President Trump is the first president to use Twitter to dominate the national news narrative. Given his success, he is unlikely to be the last. The president has established a successful new model for how to speak to the American people, just as President Kennedy did with television. Others will surely try to follow.

The lightning fast nature of social media hasn’t just changed presidential communication. It has also transformed the playing field in Washington. With a new policy proposal or program just a tweet away, industry organizations, companies and advocacy groups must constantly be ready and on their A game – or risk getting left out of the conversation.

On Tuesday night, the eyes of the nation, particularly those in Washington, will rightfully be on the president’s State of the Union address. His words, and the reaction in the House chamber, will provide insight into what can be accomplished legislatively this year. The president may also telegraph executive actions that are in the pipeline.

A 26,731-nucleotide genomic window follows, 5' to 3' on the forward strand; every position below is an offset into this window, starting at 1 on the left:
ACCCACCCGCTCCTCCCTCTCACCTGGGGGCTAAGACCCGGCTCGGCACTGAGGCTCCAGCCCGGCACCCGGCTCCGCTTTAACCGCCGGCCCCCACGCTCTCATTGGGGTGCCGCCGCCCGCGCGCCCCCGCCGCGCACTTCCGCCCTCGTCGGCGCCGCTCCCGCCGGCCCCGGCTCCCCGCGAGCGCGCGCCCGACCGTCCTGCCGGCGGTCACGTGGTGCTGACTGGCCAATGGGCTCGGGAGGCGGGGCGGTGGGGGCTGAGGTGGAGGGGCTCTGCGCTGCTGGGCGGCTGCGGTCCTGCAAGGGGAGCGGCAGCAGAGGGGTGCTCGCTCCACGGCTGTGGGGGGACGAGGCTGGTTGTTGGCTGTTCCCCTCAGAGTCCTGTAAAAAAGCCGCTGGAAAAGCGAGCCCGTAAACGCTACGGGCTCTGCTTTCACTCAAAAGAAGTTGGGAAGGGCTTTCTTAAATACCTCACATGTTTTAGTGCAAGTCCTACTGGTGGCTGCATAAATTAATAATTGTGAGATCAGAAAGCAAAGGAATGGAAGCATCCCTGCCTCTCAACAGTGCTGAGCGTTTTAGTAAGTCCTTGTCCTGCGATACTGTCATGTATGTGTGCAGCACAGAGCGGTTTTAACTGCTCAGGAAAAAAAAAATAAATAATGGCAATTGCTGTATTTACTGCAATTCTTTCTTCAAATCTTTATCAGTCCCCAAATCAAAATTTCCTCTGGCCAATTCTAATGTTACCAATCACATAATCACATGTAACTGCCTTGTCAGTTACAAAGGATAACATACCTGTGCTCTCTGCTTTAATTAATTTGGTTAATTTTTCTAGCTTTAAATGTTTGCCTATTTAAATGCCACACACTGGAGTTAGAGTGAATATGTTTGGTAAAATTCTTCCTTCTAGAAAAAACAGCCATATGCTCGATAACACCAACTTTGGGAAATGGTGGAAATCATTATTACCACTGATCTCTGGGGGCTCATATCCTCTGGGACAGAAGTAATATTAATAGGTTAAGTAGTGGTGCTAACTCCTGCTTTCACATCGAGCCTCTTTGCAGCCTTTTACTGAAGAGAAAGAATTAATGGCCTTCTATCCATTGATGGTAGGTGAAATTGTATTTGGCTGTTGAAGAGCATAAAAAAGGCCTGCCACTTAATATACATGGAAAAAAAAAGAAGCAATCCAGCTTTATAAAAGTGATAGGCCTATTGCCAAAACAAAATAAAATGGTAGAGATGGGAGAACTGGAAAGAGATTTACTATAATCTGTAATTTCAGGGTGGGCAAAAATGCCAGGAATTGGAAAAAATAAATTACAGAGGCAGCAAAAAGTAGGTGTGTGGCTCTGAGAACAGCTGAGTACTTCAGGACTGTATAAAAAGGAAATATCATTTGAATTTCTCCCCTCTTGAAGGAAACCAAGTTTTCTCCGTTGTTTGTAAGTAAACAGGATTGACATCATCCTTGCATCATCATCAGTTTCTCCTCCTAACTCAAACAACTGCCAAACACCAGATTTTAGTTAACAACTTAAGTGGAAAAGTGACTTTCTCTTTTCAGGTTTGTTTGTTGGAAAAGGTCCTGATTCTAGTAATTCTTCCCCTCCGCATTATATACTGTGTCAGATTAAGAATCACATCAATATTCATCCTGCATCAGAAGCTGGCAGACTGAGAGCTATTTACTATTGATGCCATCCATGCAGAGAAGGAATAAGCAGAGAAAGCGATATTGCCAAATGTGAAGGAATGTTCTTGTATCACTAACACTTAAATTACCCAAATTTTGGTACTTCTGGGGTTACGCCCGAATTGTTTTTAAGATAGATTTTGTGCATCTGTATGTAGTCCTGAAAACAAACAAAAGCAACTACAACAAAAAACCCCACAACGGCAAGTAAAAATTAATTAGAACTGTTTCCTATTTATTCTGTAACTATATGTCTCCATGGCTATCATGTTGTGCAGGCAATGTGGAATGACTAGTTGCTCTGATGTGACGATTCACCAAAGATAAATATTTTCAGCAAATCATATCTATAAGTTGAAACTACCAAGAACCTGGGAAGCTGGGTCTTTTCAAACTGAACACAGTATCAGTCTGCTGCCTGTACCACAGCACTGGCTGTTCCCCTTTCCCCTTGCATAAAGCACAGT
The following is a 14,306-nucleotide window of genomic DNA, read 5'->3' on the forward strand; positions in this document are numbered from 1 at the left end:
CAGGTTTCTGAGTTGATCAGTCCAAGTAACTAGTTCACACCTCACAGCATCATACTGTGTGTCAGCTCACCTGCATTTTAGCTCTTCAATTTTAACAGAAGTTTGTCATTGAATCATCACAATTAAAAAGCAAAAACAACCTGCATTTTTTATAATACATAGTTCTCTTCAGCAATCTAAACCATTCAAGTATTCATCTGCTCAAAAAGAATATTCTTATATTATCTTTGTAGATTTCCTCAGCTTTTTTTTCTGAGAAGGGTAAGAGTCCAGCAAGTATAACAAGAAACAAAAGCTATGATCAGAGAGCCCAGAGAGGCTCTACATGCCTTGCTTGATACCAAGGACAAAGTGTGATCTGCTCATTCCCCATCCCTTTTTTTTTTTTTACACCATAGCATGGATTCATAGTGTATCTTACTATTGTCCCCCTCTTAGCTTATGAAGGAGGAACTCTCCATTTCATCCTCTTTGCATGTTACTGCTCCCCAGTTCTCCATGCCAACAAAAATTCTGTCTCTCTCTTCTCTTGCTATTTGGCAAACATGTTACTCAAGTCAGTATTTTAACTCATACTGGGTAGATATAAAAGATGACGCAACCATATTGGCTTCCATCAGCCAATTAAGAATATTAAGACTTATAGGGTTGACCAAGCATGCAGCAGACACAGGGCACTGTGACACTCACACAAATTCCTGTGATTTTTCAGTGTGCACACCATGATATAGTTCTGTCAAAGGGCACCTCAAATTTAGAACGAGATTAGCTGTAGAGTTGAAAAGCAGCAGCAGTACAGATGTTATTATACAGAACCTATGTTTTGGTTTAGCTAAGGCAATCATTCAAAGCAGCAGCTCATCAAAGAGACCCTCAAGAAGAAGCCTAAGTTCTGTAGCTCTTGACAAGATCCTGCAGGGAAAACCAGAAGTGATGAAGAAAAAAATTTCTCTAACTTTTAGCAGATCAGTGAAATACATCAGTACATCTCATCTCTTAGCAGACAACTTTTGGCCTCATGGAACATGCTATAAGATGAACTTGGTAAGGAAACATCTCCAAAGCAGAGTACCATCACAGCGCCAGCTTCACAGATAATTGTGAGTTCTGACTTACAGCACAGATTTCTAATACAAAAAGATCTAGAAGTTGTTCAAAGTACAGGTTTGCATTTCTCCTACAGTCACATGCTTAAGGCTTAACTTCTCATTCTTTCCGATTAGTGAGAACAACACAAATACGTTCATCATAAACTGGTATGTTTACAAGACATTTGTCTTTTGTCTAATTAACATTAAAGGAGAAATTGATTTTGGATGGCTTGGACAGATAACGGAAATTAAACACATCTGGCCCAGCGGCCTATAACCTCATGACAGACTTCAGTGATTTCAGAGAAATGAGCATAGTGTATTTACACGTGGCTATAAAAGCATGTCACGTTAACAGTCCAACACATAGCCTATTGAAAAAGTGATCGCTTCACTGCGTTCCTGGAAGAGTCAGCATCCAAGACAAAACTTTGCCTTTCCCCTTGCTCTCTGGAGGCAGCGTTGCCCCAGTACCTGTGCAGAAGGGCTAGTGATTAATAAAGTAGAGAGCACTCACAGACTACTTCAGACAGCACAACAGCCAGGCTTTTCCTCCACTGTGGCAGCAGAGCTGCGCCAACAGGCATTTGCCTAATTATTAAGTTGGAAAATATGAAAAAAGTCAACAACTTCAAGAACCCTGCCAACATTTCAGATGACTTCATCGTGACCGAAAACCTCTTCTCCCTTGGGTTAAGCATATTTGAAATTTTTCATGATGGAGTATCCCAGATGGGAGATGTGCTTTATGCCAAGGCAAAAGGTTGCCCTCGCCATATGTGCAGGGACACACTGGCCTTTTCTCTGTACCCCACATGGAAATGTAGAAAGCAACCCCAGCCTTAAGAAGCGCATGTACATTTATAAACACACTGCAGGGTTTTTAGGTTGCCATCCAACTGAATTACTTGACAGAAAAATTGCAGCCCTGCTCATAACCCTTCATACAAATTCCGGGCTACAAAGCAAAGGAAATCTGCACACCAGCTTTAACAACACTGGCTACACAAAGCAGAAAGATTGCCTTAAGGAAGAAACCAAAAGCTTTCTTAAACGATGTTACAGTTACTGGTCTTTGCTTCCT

Industries, interest groups, and innovators that are well prepared to seize on the president’s comments and respond will be best positioned in the debate in Washington. That’s important not just during the State of the Union but anytime – day or night – that the president decides to share his thoughts with the American people through Twitter.

Jeff Grappone led messaging and communications strategy for the Senate Republican Conference as Deputy Staff Director. President Trump appointed him to serve as the Assistant Secretary of Labor for Public Affairs. Grappone is a Senior Vice President at ROKK Solutions, a bipartisan public affairs firm. This piece originally appeared in Morning Consult, and is reprinted with permission.